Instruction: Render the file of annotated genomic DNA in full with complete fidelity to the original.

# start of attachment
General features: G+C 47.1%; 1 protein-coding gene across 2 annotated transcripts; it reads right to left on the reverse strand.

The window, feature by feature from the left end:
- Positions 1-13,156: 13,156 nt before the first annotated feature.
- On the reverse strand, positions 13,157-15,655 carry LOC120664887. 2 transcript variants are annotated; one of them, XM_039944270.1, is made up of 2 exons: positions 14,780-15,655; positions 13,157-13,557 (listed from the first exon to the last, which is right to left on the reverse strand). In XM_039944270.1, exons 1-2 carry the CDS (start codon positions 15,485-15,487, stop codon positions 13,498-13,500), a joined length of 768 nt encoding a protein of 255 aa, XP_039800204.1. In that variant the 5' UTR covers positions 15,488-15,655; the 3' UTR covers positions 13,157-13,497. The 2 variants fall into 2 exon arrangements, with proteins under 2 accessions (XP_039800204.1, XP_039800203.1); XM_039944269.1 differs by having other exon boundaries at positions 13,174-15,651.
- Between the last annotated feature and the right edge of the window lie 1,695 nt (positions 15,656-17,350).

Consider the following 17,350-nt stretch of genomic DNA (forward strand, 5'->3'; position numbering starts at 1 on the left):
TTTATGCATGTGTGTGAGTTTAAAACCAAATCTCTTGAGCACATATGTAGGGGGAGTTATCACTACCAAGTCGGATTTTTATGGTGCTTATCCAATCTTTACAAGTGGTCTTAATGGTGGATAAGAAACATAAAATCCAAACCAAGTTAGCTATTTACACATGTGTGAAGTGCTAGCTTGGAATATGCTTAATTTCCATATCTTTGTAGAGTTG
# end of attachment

General features: G+C 47.1%; 1 protein-coding gene across 2 annotated transcripts; it reads right to left on the reverse strand.

The window, feature by feature from the left end:
- Positions 1-13,156: 13,156 nt before the first annotated feature.
- On the reverse strand, positions 13,157-15,655 carry LOC120664887. 2 transcript variants are annotated; one of them, XM_039944270.1, is made up of 2 exons: positions 14,780-15,655; positions 13,157-13,557 (listed from the first exon to the last, which is right to left on the reverse strand). In XM_039944270.1, exons 1-2 carry the CDS (start codon positions 15,485-15,487, stop codon positions 13,498-13,500), a joined length of 768 nt encoding a protein of 255 aa, XP_039800204.1. In that variant the 5' UTR covers positions 15,488-15,655; the 3' UTR covers positions 13,157-13,497. The 2 variants fall into 2 exon arrangements, with proteins under 2 accessions (XP_039800204.1, XP_039800203.1); XM_039944269.1 differs by having other exon boundaries at positions 13,174-15,651.
- Between the last annotated feature and the right edge of the window lie 1,695 nt (positions 15,656-17,350).

Consider the following 17,350-nt stretch of genomic DNA (forward strand, 5'->3'; position numbering starts at 1 on the left):
TTTATGCATGTGTGTGAGTTTAAAACCAAATCTCTTGAGCACATATGTAGGGGGAGTTATCACTACCAAGTCGGATTTTTATGGTGCTTATCCAATCTTTACAAGTGGTCTTAATGGTGGATAAGAAACATAAAATCCAAACCAAGTTAGCTATTTACACATGTGTGAAGTGCTAGCTTGGAATATGCTTAATTTCCATATCTTTGTAGAGTTG